That first layer was laid during my admission interview to this college when I tried to impress by some fluffy talking about the beauty of multi-disciplinary approaches to stuff. Dr Connor cut me off and said: “I think you’ll find the alchemy of mixing subjects to be what we do here.”
The first few months after National Service was spent recovering from a particularly bad bout of anxiety. I found an internship, then went overseas alone, read, wrote, meditated, tried to make new friends, and was generally out of touch with anything about University. One of the new friends was something I vaguely knew since secondary school as someone on my Facebook, but who shared many of the same interests as I did. One of our Facebook chats, he asked me if I was planning on staying in any residential colleges:
So, I applied to the Utown Residential Programme. The deadline for application was the precisely a week after I first found out about it.
I made the decision to double major in semester two of my first year in University. I was really worried about the workload, but it seemed the right thing to do.
And it felt like the right thing to do because it is so much more intellectually stimulating to undertake alchemy than to focus on one single field of study. I did choose Geography to be my primary major, but the decision was made this time on slightly different grounds: I have begun to view Geography as an intrinsically alchemistic subject. The exposure module, GE1101E, emphasised that the subject was not an empirical field but an epistemological field bound not by a subject but by a mode of thinking – that of through space and time.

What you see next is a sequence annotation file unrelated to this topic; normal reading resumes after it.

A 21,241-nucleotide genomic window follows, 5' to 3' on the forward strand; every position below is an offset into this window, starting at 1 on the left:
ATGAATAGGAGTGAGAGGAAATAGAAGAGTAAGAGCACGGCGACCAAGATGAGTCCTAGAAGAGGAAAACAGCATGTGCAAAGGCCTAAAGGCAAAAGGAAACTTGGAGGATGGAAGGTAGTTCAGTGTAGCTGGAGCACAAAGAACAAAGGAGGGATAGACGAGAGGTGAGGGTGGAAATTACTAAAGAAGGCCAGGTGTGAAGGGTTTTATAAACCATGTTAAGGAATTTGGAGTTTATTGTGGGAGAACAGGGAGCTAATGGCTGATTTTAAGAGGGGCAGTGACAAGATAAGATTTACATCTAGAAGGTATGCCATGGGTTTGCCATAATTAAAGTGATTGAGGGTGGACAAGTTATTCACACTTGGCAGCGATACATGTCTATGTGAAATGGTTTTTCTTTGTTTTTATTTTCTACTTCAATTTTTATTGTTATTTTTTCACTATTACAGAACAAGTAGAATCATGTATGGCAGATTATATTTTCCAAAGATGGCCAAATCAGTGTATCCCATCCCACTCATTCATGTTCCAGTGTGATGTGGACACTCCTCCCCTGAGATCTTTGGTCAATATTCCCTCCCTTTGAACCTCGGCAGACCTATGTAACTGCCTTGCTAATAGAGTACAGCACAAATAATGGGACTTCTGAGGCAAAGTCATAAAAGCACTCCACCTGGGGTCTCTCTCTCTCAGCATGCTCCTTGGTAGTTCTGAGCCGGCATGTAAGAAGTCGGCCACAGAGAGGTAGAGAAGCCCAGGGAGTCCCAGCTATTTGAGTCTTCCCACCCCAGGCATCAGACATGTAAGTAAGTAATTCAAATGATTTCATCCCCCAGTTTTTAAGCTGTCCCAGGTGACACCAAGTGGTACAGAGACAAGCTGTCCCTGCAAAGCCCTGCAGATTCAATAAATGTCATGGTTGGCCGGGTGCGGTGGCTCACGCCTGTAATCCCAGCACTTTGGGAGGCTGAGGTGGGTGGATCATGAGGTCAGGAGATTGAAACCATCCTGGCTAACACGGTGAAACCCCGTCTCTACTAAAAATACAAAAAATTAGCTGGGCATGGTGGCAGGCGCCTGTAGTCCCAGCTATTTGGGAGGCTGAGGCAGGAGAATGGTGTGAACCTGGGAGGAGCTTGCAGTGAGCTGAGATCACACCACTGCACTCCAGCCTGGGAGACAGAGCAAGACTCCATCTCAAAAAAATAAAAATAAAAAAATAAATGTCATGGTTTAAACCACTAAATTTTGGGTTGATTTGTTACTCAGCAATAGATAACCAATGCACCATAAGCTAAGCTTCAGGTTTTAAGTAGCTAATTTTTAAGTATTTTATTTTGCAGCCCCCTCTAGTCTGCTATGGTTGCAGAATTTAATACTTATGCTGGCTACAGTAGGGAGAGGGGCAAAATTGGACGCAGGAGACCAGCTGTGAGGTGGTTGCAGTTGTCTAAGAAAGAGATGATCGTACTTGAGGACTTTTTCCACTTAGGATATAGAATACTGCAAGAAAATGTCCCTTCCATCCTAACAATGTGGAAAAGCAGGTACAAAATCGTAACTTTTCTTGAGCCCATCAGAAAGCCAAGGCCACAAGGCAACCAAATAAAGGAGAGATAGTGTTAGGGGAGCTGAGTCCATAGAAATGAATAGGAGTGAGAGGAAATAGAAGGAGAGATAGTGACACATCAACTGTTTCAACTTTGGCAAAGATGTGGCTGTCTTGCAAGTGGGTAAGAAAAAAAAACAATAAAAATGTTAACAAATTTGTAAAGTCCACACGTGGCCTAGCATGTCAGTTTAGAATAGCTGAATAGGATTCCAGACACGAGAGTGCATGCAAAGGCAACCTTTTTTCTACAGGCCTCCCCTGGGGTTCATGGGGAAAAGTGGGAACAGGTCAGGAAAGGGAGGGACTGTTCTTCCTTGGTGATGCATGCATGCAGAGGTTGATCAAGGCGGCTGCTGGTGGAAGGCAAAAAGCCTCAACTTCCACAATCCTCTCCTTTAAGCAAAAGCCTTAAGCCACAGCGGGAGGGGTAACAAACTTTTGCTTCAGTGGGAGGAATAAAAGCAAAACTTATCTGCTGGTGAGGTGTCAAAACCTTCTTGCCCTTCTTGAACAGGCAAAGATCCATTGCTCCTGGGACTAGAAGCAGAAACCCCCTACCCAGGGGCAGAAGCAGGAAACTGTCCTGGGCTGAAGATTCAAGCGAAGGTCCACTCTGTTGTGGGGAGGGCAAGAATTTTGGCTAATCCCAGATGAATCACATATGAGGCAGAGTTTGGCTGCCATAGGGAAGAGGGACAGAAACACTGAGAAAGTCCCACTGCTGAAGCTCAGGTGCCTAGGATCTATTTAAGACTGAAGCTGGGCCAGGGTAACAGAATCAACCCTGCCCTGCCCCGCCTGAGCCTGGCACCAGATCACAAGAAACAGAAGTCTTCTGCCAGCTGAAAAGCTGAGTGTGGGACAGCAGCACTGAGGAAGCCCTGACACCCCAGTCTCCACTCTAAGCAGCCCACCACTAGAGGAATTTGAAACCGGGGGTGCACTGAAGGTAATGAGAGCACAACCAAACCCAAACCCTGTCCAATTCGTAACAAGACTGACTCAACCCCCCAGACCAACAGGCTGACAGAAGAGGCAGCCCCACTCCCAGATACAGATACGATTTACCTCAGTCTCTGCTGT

I cognitively weeded what the prof said to my academic experience in this college; for all the frustration it had caused students over the years, Prof Connor’s mod “Living and Dying in the Internet Age” is Tembusu College’s most quintessentially Tembusu module. It’s an attempt to look at technology through the lenses of the sub-disciplines of the Humanities. This module has a curious distinction, I observed, whereby humanities students detest it for being too sciency, and STEM students detest it for being too artsy. But that was to be its greatest asset. It made neurons in my brain connect in ways I never knew was possible before.